Anyone who is passionate about bicycles has heard a little bit about Cervélo. This legendary brand, set up in a bedroom by two mechanical engineers, has been the watchword for innovation in the world of cycling since the late 1990s. The brand is now the bicycle partner for the Team Sunweb racing squad. We will likely see major victories on the bikes in the near future. Time to look at how Cervélo became the force in cycling which they are today.
Cervélo: a student project
Two engineering students, one Canadian, one Dutch, set up Cervélo while they were at McGill University in Toronto in the mid-1990s. Phil White and Gerard Vroomen met each other in the composite materials lab and they soon realised that this was the way to design and build a special bicycle. But, being engineers, they had to test it first. “We spent all our money in the wind tunnel, before we even had a bike,” said Phil White in a recent interview on Voice of America.
“Gianni Bugno, Italy”
Once they started out and had product to sell, Cervélo needed to get some brand attention in the cycling world. “Gerard was a big fan of Italian professional cyclist Gianni Bugno, but had no idea where he lived,” explains White. “So he wrote a snail mail letter and an envelope which just said: Gianni Bugno, Italy. And he received it! Those guys were some of our first supporters and they gave us the confidence that perhaps we were more than just a couple of tossers at university.” And the rest, as they say, is history.
To Make Riders Faster
Phil White’s wife, Anna Dopico, wrote a book, which was published in 2018. Its title is the company’s mission: To Make Riders Faster. It details the trials and tribulations of the company, including the legendary shouting matches between the two founders. These ‘discussions’ never got personal, by the way. The book is a testament to a start-up which has since become one of the biggest names in cycling.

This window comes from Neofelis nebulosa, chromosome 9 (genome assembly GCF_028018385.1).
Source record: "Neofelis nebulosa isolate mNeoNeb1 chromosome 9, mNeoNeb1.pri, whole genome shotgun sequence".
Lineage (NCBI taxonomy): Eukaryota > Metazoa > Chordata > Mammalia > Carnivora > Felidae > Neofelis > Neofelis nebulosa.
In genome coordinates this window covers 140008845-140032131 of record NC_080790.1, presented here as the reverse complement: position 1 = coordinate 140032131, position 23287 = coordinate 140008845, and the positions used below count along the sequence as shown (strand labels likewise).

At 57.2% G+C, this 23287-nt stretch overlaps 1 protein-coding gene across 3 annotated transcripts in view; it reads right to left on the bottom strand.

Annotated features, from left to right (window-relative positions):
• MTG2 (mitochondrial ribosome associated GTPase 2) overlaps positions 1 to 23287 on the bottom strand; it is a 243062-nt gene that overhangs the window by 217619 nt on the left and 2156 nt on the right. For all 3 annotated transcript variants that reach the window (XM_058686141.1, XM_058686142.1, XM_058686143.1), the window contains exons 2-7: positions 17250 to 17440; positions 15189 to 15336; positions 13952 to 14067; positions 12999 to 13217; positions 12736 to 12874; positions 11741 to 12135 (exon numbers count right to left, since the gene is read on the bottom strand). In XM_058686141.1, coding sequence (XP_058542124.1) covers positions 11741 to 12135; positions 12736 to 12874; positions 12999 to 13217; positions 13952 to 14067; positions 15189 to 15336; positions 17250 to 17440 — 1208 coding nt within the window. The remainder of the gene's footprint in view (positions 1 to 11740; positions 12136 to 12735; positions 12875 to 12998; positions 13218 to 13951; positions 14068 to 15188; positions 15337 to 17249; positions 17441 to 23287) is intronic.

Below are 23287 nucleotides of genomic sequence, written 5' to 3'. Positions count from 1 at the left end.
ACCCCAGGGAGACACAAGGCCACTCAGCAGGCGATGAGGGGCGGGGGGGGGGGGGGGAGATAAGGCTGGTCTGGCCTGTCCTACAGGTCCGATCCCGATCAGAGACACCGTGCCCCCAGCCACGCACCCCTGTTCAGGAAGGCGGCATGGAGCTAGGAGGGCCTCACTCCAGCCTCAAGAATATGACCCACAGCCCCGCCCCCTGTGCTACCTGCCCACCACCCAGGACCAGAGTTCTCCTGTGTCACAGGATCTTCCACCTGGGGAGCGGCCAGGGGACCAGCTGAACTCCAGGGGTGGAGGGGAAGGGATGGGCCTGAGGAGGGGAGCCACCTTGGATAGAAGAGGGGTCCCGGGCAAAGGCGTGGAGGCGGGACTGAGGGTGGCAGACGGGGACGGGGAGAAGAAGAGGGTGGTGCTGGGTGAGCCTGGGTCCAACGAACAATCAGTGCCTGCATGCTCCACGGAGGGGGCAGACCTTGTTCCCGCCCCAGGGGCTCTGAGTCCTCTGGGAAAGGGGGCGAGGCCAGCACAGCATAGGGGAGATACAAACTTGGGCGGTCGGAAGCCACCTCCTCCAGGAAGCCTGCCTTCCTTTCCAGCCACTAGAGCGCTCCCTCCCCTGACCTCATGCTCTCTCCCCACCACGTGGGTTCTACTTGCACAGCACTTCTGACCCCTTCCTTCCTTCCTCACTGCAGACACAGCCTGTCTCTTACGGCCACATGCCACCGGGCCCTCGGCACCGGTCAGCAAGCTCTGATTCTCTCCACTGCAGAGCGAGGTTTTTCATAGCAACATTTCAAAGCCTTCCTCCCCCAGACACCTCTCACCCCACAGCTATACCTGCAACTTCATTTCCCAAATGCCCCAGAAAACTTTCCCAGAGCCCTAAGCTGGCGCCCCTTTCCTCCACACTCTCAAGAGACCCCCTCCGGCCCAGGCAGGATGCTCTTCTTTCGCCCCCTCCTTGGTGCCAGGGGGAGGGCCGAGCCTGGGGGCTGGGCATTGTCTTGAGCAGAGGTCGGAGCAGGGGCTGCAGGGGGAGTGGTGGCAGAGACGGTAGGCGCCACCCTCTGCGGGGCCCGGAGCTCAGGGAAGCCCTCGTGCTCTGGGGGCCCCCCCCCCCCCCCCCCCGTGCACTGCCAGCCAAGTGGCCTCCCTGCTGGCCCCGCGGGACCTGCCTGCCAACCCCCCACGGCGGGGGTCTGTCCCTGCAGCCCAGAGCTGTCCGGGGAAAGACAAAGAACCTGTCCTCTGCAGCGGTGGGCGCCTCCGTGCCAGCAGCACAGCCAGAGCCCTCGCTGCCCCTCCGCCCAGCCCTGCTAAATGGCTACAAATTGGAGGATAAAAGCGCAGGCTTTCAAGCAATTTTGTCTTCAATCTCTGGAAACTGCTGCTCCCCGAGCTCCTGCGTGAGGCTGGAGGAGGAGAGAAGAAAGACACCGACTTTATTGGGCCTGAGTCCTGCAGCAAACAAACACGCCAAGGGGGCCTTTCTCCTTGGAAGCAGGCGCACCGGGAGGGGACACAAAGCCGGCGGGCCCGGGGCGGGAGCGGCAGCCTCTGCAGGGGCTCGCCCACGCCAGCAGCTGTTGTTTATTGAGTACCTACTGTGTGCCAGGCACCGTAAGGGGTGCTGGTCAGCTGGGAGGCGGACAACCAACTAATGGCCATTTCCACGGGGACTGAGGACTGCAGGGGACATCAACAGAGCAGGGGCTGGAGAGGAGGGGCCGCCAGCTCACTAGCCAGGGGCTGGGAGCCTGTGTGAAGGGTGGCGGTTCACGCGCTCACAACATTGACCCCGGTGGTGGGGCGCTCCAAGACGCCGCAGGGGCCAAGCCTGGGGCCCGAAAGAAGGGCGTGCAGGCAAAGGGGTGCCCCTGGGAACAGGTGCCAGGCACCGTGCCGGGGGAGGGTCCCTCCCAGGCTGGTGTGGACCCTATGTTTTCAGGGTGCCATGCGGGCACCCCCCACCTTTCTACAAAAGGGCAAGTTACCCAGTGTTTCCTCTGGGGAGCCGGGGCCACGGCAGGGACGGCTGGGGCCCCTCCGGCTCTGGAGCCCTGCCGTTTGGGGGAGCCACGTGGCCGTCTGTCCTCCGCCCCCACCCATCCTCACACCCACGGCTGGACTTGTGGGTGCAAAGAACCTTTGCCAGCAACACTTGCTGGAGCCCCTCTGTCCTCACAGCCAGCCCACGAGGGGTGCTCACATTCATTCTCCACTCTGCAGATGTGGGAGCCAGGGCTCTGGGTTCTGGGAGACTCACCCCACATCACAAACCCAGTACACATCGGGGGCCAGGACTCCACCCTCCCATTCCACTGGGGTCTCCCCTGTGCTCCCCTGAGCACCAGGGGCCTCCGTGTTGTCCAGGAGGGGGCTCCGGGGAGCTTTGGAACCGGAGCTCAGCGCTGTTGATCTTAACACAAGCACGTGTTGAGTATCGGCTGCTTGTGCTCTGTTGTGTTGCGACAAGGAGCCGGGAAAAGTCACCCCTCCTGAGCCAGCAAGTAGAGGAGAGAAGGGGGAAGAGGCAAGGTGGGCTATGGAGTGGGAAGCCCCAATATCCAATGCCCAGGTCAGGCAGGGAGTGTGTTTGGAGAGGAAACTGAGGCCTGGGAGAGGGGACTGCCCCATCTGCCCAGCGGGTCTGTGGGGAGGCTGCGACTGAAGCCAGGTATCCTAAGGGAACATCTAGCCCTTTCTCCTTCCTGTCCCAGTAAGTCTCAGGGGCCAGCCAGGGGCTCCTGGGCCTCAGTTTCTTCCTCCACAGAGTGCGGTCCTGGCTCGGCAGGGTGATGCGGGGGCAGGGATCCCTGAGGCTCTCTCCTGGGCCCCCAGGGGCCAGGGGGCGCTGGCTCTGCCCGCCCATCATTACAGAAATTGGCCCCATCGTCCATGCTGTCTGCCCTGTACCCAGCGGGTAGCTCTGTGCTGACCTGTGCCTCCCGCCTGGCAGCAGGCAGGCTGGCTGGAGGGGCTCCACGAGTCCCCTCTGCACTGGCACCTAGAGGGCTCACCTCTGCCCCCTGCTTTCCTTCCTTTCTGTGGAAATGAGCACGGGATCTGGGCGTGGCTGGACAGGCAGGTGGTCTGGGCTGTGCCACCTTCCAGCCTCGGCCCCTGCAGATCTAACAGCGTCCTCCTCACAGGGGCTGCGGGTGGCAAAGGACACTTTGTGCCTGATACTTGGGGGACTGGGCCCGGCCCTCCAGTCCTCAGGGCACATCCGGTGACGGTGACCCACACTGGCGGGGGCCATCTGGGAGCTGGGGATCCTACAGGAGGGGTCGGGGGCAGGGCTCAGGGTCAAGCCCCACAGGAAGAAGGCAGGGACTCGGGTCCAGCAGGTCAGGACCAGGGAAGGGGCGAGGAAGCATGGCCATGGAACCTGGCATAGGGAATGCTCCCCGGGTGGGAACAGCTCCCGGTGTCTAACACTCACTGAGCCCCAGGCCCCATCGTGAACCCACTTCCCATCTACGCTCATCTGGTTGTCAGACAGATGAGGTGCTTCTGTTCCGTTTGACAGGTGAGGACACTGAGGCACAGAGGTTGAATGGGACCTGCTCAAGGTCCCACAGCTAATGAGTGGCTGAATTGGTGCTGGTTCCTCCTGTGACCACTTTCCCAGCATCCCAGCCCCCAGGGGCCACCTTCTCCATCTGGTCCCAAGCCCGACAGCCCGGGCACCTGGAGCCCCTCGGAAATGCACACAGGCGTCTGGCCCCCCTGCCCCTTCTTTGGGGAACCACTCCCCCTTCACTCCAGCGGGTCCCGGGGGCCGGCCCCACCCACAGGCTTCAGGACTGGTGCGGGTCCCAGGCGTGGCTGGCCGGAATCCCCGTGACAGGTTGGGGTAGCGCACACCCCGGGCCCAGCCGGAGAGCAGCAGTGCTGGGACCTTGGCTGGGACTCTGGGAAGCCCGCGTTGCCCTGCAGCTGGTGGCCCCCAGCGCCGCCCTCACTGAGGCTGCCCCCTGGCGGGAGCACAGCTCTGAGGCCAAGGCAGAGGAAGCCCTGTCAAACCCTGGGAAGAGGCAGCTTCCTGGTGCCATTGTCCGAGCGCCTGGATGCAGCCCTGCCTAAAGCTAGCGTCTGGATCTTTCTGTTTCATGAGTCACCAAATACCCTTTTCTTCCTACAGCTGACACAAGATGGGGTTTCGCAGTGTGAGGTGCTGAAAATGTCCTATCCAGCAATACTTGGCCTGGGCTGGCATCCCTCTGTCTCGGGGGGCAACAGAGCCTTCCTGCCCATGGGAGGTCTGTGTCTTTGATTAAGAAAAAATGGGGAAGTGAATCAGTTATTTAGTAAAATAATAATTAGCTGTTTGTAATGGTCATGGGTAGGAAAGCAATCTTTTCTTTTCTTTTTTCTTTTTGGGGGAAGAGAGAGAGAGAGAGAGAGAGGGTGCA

This ‘engineering first’ approach to bicycle-making was unheard of at the time. Now, of course, every top-end bike is made of carbon fibre and tested in a wind tunnel, but not back then. “Our bikes were designed to perform best first, the design followed: very much like the way Formula One racing cars are made,” said White. In doing so, Cervélo turned the industry on its head. They almost went bust at the same time. Their biggest issue in the early days was always cashflow. That all changed in 2012 when Pon Bikes took the company over. Cervélo finally achieved financial stability and Phil White and Gerard Vroomen moved back to less hands-on roles at the firm.
Aero before anyone knew what aero was
What Vroomen and White understood in the 1990s was that aerodynamic efficiency is one of the most important factors in cycling. Today, everyone talks, rides and thinks aero. Back in those early days, that was totally different. Back then, the world of road cycling was conservative. “So we turned to triathletes,” said White. “They would ride anything to go faster.” And following their success in the world of triathlons, Cervélo went on to win in the Tour de France, the Olympics and the Ironman. Cervélo is one of the most ‘wannahave’ brands in cycling.
Cervélo are Team Sunweb’s bicycle partner in 2019. “We want to challenge at the highest level for the world’s most prestigious titles in pro cycling and Sunweb is the perfect partner to achieve that with,” said Richard Keeskamp, Cervélo’s Sports Marketing Director, when the partnership was announced. “Cervélo shares similar values to our own and we’re proud to welcome them to the team for next year,” said Team Sunweb CEO Iwan Spekenbrink. “We’re driven to keep challenging to excel as a team and we’re always pushing to be the best we possibly can. The S5 race bikes revealed by Cervélo emphasise their commitment to helping us achieve that goal.”
The S5 and the PSX
Two Cervélo bikes stand out as being at the peak of the latest cycling technology; the S5 – which the Team Sunweb squad will certainly be riding. And the PSX, which is only for triathlons. These two machines represent the ultimate in the cycling engineering of today. And Vroomen and White can be justifiably proud that they started a tectonic shift in the world of cycling which is still making aftershocks even today.